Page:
It had been a little better than 10 days since I’d actually owned roll-on human-style antiperspirant. In the meantime, I’d borrowed liberally from Caitlin M. Foyt’s unscented unisex Ban deodorant to avoid being likened to some sort of barnyard animal.
My lack of procurement of what many consider a basic staple of personal hygiene is indicative of the mass of chaos days D+3 through D+7 had been. We hit the ground running on the apartment search upon arriving in Los Angeles. Starting Sunday, D+3 or three days after D-Day, the day of departure, for you lay people, we were scrambling for somewhere to live. It was about two hours after our arrival in the city after 3.5 days of driving.
We finally signed a lease on D+12, after much chagrin in the looking. After scouring Craigslist, the easiest of Internet classifieds to peruse, we had finally taken to just wandering streets near where we wanted to live, scanning for ubiquitous FOR RENT signs. (Read and see more on the Great L.A. Apartment Hunt of 2010 on caitlinmfoyt.com.)
Location was our biggest issue. For my part, I hate driving, so a walkable neighborhood is a huge selling point for me. Los Angeles is a driving city, complete with terrifying traffic, so having home around the block from groceries, restaurants, coffee shops, drug stores, movie theaters and bars is very important to me. In fact, it’s much, much more important than the apartment itself. I’m prepared to live in any manner of rat-infested earthquake hazard if only I don’t have to drive.
Fortunately, the pickier of the two of us prevailed and we found a nice apartment in the location I wanted. Roughly 40,000 thrift stores later, we’ve started to put together what looks like a real-live apartment living space, with only a few pieces of garbage-quality furniture. The worst of it Caitlin is in the process of refinishing or otherwise making cool. Side effect: I now have a better geographical knowledge of the immediate area than I ever have anywhere I’ve lived.
Meanwhile, the ordeal of L.A. has been punctuated quite well by spectacular weather and the easygoing, active atmosphere I’ve been craving. Hanging with high school friend and Nick Hurwitch-roommate Josh Kade, Caitlin and I attending inside the first 10 days two separate art shows, which brings my total art shows attended ever to four. I’m excited about this development.
And so far the living is easy. Caitlin remains the intrepid job-hunter, but her prospects are getting better every day, so I haven’t lapsed into that mild financial panic that I can feel creeping in. We still have money saved, one must remember. We have planned for this contingency.
But already I’m writing more, thinking about writing more, excited about writing more, seeing possibilities for the betterment and extension of writing, and that’s exactly what this is all about. Close proximity with Nick has reignited many various projects we’ve been back-burner-ing for the better part of the last year, not the least of which is THE TIME TRAVELER’S GUIDE TO TIME TRAVEL, a hopefully hilarious pop-culture/fiction/reference guide to theoretical science and made-up experience in temporal relocation. I’m currently rereading old chapters, dressing up our outline and writing the book proposal. With a little sweat, the first query letters could be going out as early as the beginning of next week.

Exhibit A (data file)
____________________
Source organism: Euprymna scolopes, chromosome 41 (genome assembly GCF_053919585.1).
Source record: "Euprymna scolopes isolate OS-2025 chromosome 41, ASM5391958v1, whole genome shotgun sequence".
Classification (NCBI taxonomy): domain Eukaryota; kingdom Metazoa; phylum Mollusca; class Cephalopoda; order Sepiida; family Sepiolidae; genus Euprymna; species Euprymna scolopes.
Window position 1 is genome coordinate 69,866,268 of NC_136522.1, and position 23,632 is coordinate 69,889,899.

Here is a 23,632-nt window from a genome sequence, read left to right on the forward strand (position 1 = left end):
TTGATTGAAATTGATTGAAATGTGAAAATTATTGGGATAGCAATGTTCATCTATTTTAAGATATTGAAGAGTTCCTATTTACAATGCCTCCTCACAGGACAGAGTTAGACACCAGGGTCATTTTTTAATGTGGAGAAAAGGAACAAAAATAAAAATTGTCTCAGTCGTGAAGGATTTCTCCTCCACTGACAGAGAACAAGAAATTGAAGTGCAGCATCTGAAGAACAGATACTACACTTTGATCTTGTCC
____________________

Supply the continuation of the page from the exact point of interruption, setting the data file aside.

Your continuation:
My head’s also buzzing with a few new ideas. I woke up the other idea in the new IKEA bed I built awash with all the important details of a new unaffiliated short story, which I hope to write within the next few days (along with 90 other things I keep slating for myself to accomplish). It shouldn’t be long and it’s literary and it’s deep and I hope it’s as artsy as I’m imagining it to be, because I sometimes have a tendency to write nerdslop rather than art.
I also have to report that living with Caitlin is just as phenomenal as I predicted. She’s the best roommate I’ve ever had, and her cooking kicks ass, despite her self-deprecation. I very much appreciate that.
To be noted: The many (many) purposely discouraging reports of the supposedly “higher cost of living” in Los Angeles are exaggerated. Cost of living isn’t at Southeast Michigan standards, to be sure. But anybody thinking about moving out here shouldn’t be discouraged by the mostly older people who look at you with slight disappointment or perhaps annoyance and who almost always intone in that same condescending way, “Well you know – the cost of living out there is a lot higher.”
A lot is a relative term. It’s a city. Adjust cost estimates accordingly. But don’t let anyone scare you – we’re doing just fine on one relatively low income for the time being. The situation is hopefully temporary, but even if it wasn’t – we’re under our own steam and nobody’s crying “Iceberg!” just yet.
This is Hornshaw, D+24, 13:14 PST.